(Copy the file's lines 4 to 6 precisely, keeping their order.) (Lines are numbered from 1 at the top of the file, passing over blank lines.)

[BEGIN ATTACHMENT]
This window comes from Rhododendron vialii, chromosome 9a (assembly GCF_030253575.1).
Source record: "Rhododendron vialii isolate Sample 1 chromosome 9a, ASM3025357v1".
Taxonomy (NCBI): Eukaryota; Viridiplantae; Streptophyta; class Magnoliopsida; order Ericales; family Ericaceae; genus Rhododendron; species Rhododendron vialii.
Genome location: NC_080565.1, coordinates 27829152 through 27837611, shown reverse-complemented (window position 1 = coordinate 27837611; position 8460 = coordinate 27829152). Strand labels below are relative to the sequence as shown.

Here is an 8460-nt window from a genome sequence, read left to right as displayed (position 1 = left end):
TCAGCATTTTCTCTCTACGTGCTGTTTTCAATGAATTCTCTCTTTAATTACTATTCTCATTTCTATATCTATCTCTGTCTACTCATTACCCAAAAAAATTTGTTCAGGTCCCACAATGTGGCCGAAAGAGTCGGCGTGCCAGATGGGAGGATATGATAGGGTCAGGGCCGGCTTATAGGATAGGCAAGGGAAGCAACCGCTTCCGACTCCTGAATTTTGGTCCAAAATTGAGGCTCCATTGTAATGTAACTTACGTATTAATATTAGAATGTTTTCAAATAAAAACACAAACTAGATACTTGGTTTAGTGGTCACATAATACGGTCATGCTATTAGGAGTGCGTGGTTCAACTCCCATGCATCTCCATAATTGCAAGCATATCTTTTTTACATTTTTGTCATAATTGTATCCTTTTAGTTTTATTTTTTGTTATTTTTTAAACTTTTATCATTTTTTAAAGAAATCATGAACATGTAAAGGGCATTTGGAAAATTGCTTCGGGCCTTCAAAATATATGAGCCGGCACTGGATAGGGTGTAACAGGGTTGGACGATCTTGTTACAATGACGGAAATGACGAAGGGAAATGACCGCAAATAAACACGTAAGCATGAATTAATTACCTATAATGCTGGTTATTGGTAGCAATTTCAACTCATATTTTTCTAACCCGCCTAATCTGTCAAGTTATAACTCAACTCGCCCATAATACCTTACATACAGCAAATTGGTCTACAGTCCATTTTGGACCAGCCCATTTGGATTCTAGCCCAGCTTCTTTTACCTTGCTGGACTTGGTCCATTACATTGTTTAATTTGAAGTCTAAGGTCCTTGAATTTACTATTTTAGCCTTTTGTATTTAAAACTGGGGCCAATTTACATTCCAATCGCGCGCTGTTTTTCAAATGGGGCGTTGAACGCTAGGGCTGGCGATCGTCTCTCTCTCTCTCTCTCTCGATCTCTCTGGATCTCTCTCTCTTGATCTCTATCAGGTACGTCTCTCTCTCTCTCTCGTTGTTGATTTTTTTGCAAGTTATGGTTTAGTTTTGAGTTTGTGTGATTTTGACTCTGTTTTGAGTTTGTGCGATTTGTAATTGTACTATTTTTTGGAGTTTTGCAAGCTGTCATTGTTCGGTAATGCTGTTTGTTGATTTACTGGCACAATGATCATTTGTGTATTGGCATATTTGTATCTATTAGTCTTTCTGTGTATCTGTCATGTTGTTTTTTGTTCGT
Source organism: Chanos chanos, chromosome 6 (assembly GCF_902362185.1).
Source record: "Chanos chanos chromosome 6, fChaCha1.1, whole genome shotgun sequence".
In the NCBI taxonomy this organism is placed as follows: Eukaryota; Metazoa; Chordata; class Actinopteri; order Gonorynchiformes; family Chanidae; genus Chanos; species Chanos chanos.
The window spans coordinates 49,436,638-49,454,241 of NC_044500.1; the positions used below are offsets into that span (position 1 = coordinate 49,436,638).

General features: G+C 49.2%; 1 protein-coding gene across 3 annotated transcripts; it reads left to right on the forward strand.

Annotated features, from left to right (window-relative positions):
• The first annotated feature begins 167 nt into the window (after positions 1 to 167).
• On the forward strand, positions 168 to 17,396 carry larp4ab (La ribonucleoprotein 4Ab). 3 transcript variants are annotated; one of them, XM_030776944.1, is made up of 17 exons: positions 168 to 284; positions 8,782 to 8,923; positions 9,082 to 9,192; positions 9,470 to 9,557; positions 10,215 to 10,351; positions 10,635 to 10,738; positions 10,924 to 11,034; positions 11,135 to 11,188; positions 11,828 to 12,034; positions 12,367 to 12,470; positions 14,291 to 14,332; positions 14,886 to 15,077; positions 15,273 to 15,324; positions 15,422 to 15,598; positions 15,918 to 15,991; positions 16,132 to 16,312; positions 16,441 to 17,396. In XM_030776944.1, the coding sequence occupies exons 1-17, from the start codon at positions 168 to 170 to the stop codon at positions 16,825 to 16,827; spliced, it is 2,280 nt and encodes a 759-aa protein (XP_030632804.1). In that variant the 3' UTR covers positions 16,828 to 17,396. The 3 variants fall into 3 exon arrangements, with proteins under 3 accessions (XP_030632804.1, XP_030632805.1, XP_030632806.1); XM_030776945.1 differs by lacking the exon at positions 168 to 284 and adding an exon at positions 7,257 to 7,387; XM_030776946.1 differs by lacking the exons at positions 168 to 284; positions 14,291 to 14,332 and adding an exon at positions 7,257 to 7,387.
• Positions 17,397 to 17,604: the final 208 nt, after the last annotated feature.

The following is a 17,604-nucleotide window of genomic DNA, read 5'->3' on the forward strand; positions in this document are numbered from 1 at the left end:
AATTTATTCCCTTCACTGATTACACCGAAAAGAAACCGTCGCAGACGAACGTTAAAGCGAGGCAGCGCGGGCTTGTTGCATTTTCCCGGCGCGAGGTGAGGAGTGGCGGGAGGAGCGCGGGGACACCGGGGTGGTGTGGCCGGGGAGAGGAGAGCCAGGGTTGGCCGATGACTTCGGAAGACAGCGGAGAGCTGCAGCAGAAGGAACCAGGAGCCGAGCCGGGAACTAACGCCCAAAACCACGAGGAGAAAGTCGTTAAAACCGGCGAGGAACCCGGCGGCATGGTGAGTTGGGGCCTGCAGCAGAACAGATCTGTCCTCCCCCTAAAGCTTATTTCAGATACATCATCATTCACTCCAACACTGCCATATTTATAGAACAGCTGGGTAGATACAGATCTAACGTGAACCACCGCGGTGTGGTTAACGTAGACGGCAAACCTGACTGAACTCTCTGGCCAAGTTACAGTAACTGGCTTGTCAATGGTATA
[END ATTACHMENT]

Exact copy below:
Genome location: NC_080565.1, coordinates 27829152 through 27837611, shown reverse-complemented (window position 1 = coordinate 27837611; position 8460 = coordinate 27829152). Strand labels below are relative to the sequence as shown.

Here is an 8460-nt window from a genome sequence, read left to right as displayed (position 1 = left end):
TCAGCATTTTCTCTCTACGTGCTGTTTTCAATGAATTCTCTCTTTAATTACTATTCTCATTTCTATATCTATCTCTGTCTACTCATTACCCAAAAAAATTTGTTCAGGTCCCACAATGTGGCCGAAAGAGTCGGCGTGCCAGATGGGAGGATATGATAGGGTCAGGGCCGGCTTATAGGATAGGCAAGGGAAGCAACCGCTTCCGACTCCTGAATTTTGGTCCAAAATTGAGGCTCCATTGTAATGTAACTTACGTATTAATATTAGAATGTTTTCAAATAAAAACACAAACTAGATACTTGGTTTAGTGGTCACATAATACGGTCATGCTATTAGGAGTGCGTGGTTCAACTCCCATGCATCTCCATAATTGCAAGCATATCTTTTTTACATTTTTGTCATAATTGTATCCTTTTAGTTTTATTTTTTGTTATTTTTTAAACTTTTATCATTTTTTAAAGAAATCATGAACATGTAAAGGGCATTTGGAAAATTGCTTCGGGCCTTCAAAATATATGAGCCGGCACTGGATAGGGTGTAACAGGGTTGGACGATCTTGTTACAATGACGGAAATGACGAAGGGAAATGACCGCAAATAAACACGTAAGCATGAATTAATTACCTATAATGCTGGTTATTGGTAGCAATTTCAACTCATATTTTTCTAACCCGCCTAATCTGTCAAGTTATAACTCAACTCGCCCATAATACCTTACATACAGCAAATTGGTCTACAGTCCATTTTGGACCAGCCCATTTGGATTCTAGCCCAGCTTCTTTTACCTTGCTGGACTTGGTCCATTACATTGTTTAATTTGAAGTCTAAGGTCCTTGAATTTACTATTTTAGCCTTTTGTATTTAAAACTGGGGCCAATTTACATTCCAATCGCGCGCTGTTTTTCAAATGGGGCGTTGAACGCTAGGGCTGGCGATCGTCTCTCTCTCTCTCTCTCTCGATCTCTCTGGATCTCTCTCTCTTGATCTCTATCAGGTACGTCTCTCTCTCTCTCTCGTTGTTGATTTTTTTGCAAGTTATGGTTTAGTTTTGAGTTTGTGTGATTTTGACTCTGTTTTGAGTTTGTGCGATTTGTAATTGTACTATTTTTTGGAGTTTTGCAAGCTGTCATTGTTCGGTAATGCTGTTTGTTGATTTACTGGCACAATGATCATTTGTGTATTGGCATATTTGTATCTATTAGTCTTTCTGTGTATCTGTCATGTTGTTTTTTGTTCGT